Wednesday, 16 June 2010

Swiss retailer lodges complaint against Malaysian palm oil group

For immediate release


Migros requests a probe on IOI's breaches of law and sustainability standards in Borneo

ZURICH, SWITZERLAND. Following the disclosure of the Malaysian IOI group's irresponsible dealing with native land rights and its involvement in illegal and fraudulent rainforest clearances on Borneo, Switzerland's largest supermarket chain, Migros, has announced it will lodge a formal complaint against IOI, its principal palm oil supplier.

In a statement sent to the Bruno Manser Fund, Migros said it would submit a request for IOI's misconduct to be probed by the Roundtable on Sustainable Palm Oil (RSPO). "This matter must be investigated. If the reproaches are seen to be true then, in Migros' opinion, sanctions must be imposed on the company in fault." Migros also announced that it would contact IOI directly and request for a full explanation. "If the explanation given is not satifactory, Migros will take the necessary action and draw the appropriate consequences."

Robert Keller, head of food production of Migros industries and a former executive board member of the Roundtable on Sustainable Palm Oil (RSPO), said he was dismayed by IOI's breaches of law and sustainability standards as reported by the Bruno Manser Fund and Friends of the Earth International. IOI's conduct in the Malaysian state of Sarawak and the Indonesian province of West Kalimantan had been found to be strongly inconsistent with the group's claims of corporate responsibility.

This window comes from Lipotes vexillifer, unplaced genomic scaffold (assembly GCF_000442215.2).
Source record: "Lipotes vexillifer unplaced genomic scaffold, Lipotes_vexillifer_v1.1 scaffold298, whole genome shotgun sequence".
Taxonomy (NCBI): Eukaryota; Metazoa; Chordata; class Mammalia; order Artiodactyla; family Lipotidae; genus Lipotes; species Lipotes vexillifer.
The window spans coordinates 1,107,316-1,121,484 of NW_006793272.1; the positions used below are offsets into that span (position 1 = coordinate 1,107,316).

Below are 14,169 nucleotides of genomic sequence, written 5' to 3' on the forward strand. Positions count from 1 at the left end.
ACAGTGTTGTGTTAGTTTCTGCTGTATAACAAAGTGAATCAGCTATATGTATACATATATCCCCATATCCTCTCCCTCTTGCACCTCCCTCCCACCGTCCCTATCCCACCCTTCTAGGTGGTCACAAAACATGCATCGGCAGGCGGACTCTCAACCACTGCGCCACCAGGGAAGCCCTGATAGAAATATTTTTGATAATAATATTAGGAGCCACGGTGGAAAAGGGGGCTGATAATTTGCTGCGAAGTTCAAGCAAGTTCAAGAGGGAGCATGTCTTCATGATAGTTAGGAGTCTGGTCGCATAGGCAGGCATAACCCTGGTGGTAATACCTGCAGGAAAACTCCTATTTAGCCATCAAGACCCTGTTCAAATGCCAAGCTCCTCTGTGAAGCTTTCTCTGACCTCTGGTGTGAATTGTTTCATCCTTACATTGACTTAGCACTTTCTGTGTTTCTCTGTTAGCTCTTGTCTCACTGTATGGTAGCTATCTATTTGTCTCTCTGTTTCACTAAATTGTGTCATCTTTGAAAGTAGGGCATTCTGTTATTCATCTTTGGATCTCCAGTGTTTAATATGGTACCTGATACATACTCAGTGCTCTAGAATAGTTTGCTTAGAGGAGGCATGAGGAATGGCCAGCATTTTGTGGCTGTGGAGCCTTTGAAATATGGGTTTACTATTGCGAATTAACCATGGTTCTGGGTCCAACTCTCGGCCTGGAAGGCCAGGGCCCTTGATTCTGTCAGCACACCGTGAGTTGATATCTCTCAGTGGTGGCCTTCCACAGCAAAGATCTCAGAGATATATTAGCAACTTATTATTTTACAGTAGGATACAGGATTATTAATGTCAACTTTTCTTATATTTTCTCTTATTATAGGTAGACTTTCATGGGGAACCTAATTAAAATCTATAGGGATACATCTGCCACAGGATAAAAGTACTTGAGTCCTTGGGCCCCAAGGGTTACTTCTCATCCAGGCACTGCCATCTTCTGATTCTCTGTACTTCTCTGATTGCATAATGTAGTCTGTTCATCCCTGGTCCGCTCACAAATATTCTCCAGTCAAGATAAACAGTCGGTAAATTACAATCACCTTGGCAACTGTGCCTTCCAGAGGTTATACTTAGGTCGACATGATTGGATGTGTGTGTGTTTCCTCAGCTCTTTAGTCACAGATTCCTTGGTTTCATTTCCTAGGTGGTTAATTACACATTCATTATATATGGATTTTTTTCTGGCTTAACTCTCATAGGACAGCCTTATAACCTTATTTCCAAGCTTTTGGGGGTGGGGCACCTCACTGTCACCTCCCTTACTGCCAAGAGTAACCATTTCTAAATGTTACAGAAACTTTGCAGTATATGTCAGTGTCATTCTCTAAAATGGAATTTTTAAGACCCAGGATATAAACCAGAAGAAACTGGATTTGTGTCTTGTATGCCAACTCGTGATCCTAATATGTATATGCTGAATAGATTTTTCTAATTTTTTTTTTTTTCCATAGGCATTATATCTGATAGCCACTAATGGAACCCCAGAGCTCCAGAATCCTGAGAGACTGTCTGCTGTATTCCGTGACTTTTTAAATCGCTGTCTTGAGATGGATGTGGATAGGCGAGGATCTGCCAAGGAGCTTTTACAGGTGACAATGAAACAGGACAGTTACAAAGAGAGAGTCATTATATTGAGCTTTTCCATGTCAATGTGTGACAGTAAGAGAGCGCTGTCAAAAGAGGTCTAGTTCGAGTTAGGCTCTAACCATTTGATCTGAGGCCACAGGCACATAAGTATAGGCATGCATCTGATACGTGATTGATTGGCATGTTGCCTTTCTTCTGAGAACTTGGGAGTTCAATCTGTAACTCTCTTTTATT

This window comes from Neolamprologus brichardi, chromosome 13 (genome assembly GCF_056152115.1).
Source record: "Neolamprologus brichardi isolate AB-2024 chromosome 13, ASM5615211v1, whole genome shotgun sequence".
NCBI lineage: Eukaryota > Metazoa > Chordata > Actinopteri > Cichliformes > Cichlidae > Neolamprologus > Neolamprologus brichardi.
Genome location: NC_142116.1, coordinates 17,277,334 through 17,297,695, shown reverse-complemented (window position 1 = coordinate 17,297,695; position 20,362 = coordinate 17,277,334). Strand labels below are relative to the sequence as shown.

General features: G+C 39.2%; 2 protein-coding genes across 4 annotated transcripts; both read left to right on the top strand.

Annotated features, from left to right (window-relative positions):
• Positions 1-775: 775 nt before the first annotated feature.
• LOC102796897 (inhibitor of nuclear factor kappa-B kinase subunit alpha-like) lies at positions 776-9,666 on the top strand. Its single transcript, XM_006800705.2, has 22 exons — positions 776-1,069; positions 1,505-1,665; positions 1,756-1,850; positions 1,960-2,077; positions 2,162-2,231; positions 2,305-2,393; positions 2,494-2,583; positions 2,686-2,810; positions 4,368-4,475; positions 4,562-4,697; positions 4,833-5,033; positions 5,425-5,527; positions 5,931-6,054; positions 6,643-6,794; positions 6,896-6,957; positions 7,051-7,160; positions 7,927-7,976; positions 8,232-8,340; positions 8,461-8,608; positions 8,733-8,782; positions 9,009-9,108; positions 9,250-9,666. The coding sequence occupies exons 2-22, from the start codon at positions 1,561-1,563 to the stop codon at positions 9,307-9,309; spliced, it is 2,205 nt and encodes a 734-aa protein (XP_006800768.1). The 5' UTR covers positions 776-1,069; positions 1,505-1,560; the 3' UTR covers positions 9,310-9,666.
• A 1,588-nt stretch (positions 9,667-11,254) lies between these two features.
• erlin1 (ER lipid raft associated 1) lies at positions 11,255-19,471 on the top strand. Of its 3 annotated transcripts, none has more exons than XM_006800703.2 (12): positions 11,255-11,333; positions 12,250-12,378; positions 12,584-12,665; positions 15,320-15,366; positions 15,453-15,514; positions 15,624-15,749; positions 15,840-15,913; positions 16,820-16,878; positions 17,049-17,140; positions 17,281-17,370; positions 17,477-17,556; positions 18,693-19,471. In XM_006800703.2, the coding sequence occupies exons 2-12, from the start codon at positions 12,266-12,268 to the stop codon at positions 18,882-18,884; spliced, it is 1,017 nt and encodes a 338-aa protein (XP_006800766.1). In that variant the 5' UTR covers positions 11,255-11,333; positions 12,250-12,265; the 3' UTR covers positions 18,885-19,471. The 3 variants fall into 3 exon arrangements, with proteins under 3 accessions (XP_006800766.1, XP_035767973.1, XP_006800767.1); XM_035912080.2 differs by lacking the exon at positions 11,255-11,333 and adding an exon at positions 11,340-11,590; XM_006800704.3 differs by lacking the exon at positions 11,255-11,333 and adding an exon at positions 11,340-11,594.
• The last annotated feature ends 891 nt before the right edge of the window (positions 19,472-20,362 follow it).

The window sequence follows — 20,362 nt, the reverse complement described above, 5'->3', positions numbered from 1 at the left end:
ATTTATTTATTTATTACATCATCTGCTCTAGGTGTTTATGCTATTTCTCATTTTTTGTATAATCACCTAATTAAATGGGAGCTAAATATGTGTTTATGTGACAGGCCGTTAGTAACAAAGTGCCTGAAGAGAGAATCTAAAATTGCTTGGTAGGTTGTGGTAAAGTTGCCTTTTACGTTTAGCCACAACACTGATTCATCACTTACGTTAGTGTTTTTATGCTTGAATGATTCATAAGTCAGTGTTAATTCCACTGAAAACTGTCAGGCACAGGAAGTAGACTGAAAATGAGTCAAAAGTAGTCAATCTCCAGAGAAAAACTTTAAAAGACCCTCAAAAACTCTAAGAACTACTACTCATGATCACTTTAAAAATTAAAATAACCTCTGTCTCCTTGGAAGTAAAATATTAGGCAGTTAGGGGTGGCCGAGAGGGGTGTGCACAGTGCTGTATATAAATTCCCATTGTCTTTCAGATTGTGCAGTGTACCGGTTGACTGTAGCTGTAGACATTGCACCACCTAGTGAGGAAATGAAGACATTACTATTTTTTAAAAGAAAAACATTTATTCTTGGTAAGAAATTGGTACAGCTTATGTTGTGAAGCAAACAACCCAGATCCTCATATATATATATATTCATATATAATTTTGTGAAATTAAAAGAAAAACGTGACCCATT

While Migros said it did not support calls for a boyott of palm oil, the supermarket announced it would examine "all the possibilities for replacing palm oil if this brings advantages in social, ecological, or health terms." The Bruno Manser Fund had called on Migros to discontinue its business relationship with IOI and to strongly reduce its palm oil consumption.

Migros is a founder member of the Roundtable on Sustainable Palm Oil (RSPO). RSPO has recently drawn a lot of criticism for its failure to effectively contribute to reduce tropical rainforest clearance in South-East Asia.

Picture: IOI jungle clearance for a new oil palm plantation on lands of the Kayan community of Long Teran Kanan in the Tinjar river region of Sarawak, Malaysia (November 2009). In March 2010, a Malaysian court declared the land leases used by IOI as "null and void" as they had been issued in an illegal and unconstitutional way.

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